If you are like many people, you may have already received your coronavirus vaccine, or may have an appointment to get it soon.
If so, beware! Scammers may soon target you.
Jack and Renee Grady were thrilled to get their second Pfizer vaccine shot a few weeks ago until that evening, when they got an email from Pfizer.
"It just happened on the day she got her second vaccine," Jack said.
The couple figured it was a follow up to her shot. The email said it was a part of a Pfizer study, an opinion survey tha you could earn money for completing.
Jack and his wife got suspicious. They hadn't heard of Pfizer giving out money.
Good thing they questioned it because the Better Business Bureau is now issuing a scam alert about these surveys.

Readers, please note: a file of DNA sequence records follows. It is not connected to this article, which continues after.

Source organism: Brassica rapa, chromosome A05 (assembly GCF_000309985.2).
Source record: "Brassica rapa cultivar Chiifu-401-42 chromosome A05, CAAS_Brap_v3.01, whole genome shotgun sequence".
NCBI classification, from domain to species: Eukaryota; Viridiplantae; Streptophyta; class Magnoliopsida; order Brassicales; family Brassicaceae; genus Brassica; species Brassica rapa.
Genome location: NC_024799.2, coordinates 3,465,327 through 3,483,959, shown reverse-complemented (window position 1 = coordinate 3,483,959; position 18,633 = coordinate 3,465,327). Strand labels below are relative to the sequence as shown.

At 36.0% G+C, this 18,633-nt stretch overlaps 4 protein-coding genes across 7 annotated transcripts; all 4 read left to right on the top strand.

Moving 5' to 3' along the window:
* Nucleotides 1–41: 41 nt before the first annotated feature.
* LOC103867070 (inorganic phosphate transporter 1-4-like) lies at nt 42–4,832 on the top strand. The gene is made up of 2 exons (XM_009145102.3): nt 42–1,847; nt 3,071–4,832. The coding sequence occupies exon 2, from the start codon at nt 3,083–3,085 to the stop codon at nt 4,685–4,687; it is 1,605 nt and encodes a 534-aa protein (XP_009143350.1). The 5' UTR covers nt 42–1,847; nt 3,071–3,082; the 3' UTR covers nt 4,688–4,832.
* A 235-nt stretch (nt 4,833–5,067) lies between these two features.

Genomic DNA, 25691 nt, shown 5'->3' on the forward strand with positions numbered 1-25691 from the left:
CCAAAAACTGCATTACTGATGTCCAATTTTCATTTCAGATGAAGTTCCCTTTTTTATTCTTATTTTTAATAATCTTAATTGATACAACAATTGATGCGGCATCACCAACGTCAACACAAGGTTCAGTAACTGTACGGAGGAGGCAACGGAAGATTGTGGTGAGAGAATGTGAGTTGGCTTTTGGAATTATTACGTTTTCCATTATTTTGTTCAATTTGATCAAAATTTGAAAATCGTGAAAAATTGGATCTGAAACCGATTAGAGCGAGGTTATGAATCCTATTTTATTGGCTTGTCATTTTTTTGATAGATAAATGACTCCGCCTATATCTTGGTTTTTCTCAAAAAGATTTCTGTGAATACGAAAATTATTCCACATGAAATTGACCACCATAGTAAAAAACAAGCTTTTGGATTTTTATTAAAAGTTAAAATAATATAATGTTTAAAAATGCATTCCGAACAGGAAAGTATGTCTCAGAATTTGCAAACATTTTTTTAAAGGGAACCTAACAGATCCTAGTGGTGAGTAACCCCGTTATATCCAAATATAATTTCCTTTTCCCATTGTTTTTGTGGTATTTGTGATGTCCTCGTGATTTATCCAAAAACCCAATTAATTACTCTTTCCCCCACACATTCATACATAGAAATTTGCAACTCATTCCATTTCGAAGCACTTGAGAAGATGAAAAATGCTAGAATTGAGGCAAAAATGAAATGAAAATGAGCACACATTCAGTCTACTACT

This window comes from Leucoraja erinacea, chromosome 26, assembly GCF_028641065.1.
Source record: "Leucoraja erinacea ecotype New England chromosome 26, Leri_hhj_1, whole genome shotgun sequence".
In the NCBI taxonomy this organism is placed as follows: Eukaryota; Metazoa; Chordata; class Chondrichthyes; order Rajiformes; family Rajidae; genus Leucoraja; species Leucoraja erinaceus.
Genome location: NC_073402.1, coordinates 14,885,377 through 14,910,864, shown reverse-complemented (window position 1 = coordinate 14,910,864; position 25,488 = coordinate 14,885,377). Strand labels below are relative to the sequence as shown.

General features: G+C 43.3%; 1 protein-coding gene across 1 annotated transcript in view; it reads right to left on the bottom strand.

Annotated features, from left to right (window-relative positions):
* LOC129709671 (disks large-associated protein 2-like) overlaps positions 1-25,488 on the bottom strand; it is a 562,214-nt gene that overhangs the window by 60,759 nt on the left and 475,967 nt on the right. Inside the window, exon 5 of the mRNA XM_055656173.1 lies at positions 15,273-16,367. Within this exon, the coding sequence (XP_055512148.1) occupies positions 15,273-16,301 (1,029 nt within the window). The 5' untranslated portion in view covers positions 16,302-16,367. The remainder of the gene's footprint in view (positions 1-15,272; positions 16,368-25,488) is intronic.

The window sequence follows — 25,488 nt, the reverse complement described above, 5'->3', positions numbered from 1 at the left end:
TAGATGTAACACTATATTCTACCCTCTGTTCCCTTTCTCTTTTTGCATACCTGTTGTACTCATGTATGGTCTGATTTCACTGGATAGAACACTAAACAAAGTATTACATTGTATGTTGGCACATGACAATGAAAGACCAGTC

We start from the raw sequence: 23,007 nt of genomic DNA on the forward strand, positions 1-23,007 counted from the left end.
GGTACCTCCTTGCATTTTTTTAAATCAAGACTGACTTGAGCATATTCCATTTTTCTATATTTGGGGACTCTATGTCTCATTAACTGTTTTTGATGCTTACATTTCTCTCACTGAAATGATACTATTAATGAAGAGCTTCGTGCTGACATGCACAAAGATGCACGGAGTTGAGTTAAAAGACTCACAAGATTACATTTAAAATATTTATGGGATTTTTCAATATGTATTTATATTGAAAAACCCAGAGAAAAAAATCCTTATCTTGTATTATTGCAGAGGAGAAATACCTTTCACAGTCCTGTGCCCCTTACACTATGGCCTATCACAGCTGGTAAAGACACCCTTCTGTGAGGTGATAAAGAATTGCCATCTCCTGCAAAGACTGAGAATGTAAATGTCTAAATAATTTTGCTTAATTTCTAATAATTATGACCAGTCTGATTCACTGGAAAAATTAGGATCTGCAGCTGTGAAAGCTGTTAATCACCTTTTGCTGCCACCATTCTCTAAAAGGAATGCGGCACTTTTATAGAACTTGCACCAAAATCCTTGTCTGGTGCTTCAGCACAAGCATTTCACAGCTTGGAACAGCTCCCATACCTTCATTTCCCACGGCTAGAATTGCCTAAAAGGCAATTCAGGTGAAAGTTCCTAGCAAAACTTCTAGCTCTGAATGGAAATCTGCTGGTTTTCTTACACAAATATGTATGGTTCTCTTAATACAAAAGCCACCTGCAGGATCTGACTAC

These scammers follow what happening in the news, and vaccines are a very hot topic.
Sara Kemerer with the BBB says any survey from Pfizer, Astra Zeneca, or Moderna are most likely scams. She said scammers often ask victims to give a credit card.
"Of course, the victim's cards were charged not only once but multiple times," Kemerer said.
It's similar to past survey scams involving Walmart and other stores.
The Gradys are glad they took a closer look; they discovered a strange return address and deleted the phony Pfizer survey.
Remember: none of the vaccine makers handing out cash.